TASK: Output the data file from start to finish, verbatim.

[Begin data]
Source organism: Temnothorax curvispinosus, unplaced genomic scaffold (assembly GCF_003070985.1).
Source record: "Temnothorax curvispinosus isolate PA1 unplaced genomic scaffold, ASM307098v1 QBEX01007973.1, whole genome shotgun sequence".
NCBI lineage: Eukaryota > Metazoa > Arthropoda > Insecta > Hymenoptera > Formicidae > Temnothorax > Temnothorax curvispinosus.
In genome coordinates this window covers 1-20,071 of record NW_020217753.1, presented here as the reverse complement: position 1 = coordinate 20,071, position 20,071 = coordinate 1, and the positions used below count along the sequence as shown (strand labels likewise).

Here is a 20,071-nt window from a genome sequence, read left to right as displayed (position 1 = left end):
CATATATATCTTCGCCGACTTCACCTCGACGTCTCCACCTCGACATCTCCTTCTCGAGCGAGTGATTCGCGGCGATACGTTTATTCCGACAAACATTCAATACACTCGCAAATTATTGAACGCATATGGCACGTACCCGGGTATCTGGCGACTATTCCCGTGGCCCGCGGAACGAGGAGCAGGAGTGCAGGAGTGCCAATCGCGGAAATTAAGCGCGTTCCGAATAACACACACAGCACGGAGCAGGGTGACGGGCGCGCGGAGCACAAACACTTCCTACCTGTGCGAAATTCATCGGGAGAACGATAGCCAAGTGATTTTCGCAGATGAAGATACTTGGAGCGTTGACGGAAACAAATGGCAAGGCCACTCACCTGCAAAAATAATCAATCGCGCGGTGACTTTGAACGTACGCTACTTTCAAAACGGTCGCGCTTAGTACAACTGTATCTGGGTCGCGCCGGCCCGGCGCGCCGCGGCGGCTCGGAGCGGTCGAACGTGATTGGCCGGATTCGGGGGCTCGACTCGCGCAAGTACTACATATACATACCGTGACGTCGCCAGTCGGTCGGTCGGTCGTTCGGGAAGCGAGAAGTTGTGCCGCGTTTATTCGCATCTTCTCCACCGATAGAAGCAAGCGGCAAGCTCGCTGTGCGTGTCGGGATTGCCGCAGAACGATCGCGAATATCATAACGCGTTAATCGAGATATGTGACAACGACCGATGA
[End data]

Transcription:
Source organism: Temnothorax curvispinosus, unplaced genomic scaffold (assembly GCF_003070985.1).
Source record: "Temnothorax curvispinosus isolate PA1 unplaced genomic scaffold, ASM307098v1 QBEX01007973.1, whole genome shotgun sequence".
NCBI lineage: Eukaryota > Metazoa > Arthropoda > Insecta > Hymenoptera > Formicidae > Temnothorax > Temnothorax curvispinosus.
In genome coordinates this window covers 1-20,071 of record NW_020217753.1, presented here as the reverse complement: position 1 = coordinate 20,071, position 20,071 = coordinate 1, and the positions used below count along the sequence as shown (strand labels likewise).

Here is a 20,071-nt window from a genome sequence, read left to right as displayed (position 1 = left end):
CATATATATCTTCGCCGACTTCACCTCGACGTCTCCACCTCGACATCTCCTTCTCGAGCGAGTGATTCGCGGCGATACGTTTATTCCGACAAACATTCAATACACTCGCAAATTATTGAACGCATATGGCACGTACCCGGGTATCTGGCGACTATTCCCGTGGCCCGCGGAACGAGGAGCAGGAGTGCAGGAGTGCCAATCGCGGAAATTAAGCGCGTTCCGAATAACACACACAGCACGGAGCAGGGTGACGGGCGCGCGGAGCACAAACACTTCCTACCTGTGCGAAATTCATCGGGAGAACGATAGCCAAGTGATTTTCGCAGATGAAGATACTTGGAGCGTTGACGGAAACAAATGGCAAGGCCACTCACCTGCAAAAATAATCAATCGCGCGGTGACTTTGAACGTACGCTACTTTCAAAACGGTCGCGCTTAGTACAACTGTATCTGGGTCGCGCCGGCCCGGCGCGCCGCGGCGGCTCGGAGCGGTCGAACGTGATTGGCCGGATTCGGGGGCTCGACTCGCGCAAGTACTACATATACATACCGTGACGTCGCCAGTCGGTCGGTCGGTCGTTCGGGAAGCGAGAAGTTGTGCCGCGTTTATTCGCATCTTCTCCACCGATAGAAGCAAGCGGCAAGCTCGCTGTGCGTGTCGGGATTGCCGCAGAACGATCGCGAATATCATAACGCGTTAATCGAGATATGTGACAACGACCGATGA